Wednesday, March 28, 2007

Scholarly Future Goals

Going to these academic conferences always gets me motivated to become a scholar. The inspiration fades when I get home and realize how much work (and how little reward) that would actually require. But there is no harm in letting my mind wander and make plans that I may never pursue. So here is the plan. After I graduate I want to do some research and write some articles. Who knows if I could get published, but wouldn't it be fun if I did? I have two ideas so far. First, I want to find out more about the work conditions under which knitting supplies are made-- partly out of my own interest and partly because I think other people want the information. Some of the vendors we use at the shop talk about their fair working conditions and humanitarian goals (Lantern Moon comes to mind) but a) how much can you trust when companies tell us and b) what about all the other vendors and manufacturers, especially the big ones, who don't tell us anything about their labor conditions? I am not sure how to find this information (and more importantly, how to know that the info I do find is trustworthy), but there must be a way. Also important is what the environmental impact of yarn and needle production is. Some manufacturing processes introduce a lot of chemicals into the environment, but some companies use organic, renewable fibers, environmentally friendly dyes and environmentally responsible processing methods. There is a decent amount of information available about the small one-man (or woman) type companies, but what I can't find anywhere is information about the bigger companies like Cascade, Crystal Palace, Berroco, Plymouth, etc. A lot of research will be required.

My other idea is more anthropological/sociological. I have been reading recently about the many challenges of being a modern woman faced with the responsibilities of a career and a family. What I haven't read anything about in the scholarly literature, however, are WAHMs. WAHMs (Work At Home Moms) are women who have found a way to balance full time motherhood (often even homeschooling their kids) AND having a job that satisfies their desire to be productive, creative and financially independent. This isn't the perfect or only solution to the problem our society faces but I think it is a really interesting and important way that many woman have adapted to the challenges they face. I want to interview WAHMs to find out why and how they became WAHMs, how well it works for them as far as allowing them to be full time moms as well as feel satisfied and productive, how economics play into it (do they do it because they need the money or just because they want to be productive? are they able to make enough money doing it? etc), how it affects their relationships with their husbands, how their husbands feel about it (including how much support they give and how much their value the work that they do and the time that they spend doing it), how it affects the "second shift", and if they would rather be employed outside the home (i.e. are they WHAMs because they feel obligated to stay at home with the kids).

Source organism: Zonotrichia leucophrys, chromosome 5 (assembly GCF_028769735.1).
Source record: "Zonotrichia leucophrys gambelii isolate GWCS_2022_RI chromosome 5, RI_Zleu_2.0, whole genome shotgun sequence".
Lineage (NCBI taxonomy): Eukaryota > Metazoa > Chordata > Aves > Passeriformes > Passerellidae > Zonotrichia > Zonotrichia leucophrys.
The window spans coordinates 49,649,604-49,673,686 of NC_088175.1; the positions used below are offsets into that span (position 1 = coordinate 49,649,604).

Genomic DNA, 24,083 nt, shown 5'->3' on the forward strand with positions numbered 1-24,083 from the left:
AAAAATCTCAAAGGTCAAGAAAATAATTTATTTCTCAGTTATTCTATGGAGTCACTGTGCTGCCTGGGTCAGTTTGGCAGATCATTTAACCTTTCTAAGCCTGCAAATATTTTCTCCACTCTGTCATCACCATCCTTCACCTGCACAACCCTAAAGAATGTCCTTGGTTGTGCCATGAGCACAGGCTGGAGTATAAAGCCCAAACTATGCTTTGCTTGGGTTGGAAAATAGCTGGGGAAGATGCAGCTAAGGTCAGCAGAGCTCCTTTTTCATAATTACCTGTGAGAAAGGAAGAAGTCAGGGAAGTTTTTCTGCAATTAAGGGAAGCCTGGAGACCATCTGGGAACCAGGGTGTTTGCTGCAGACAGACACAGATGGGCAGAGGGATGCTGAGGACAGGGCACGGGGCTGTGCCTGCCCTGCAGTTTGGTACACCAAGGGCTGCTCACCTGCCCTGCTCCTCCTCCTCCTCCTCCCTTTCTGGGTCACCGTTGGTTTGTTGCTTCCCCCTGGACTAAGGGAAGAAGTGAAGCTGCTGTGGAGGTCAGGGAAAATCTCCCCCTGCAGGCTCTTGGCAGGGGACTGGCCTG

So many ideas, so little time to do all the research...

1 comment:

Kristy Minner said...

Hey Laura - Hope you're having a good time in Florida. That's my old homestate, so I hope it's treating you well. I read your blog from time to time because my daughter and I are regulars at the knitting shop and we're always interested in what gazillion projects you are working on! I'm anxious to see the sweater for the shop! Anywho - I'm a stay-at-home mom and I homeschool. I'm interested in your interest in WAHM. That's something I've wondered about myself. I'm fortunate enough to be able to not have to work and I don't feel the need to work to be fulfilled. Believe me, I work, just not for a paycheck! If you don't mind, I'll just talk with you at the store some time when you come home, I just found this all interesting and wanted to leave a comment. Soak up some sun for us! It's in the 50's today. BRRRR!